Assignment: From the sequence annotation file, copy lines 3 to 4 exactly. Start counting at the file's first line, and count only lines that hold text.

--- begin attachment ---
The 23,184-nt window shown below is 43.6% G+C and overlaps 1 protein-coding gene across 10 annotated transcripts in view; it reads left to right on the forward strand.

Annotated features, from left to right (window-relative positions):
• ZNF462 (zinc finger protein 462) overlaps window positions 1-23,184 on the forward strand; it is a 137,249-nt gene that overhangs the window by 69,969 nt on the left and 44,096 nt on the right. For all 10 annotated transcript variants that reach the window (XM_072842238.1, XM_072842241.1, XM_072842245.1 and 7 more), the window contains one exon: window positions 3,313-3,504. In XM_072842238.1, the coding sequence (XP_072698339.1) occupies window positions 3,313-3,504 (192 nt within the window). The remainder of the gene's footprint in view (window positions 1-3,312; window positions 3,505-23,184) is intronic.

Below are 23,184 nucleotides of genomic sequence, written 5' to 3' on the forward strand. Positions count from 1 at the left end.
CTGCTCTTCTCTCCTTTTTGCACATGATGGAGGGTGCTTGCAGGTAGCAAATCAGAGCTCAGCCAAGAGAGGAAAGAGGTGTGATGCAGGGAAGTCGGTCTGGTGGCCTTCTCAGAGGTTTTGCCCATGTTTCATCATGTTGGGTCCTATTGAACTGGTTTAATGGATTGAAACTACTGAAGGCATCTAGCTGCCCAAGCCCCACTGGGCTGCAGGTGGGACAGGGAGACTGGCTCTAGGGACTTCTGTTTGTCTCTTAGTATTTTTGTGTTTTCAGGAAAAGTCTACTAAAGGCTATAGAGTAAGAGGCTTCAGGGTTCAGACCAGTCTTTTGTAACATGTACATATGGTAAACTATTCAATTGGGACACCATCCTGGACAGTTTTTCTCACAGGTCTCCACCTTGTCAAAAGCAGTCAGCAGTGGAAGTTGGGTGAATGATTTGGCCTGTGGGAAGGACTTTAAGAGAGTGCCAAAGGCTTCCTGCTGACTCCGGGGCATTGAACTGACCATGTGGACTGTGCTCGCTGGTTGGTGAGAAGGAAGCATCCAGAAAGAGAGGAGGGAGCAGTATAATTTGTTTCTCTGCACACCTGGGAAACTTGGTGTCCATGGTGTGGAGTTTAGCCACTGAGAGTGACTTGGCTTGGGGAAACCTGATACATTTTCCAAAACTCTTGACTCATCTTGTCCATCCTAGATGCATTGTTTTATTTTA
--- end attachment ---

• ZNF462 (zinc finger protein 462) overlaps window positions 1-23,184 on the forward strand; it is a 137,249-nt gene that overhangs the window by 69,969 nt on the left and 44,096 nt on the right. For all 10 annotated transcript variants that reach the window (XM_072842238.1, XM_072842241.1, XM_072842245.1 and 7 more), the window contains one exon: window positions 3,313-3,504. In XM_072842238.1, the coding sequence (XP_072698339.1) occupies window positions 3,313-3,504 (192 nt within the window). The remainder of the gene's footprint in view (window positions 1-3,312; window positions 3,505-23,184) is intronic.

Below are 23,184 nucleotides of genomic sequence, written 5' to 3' on the forward strand. Positions count from 1 at the left end.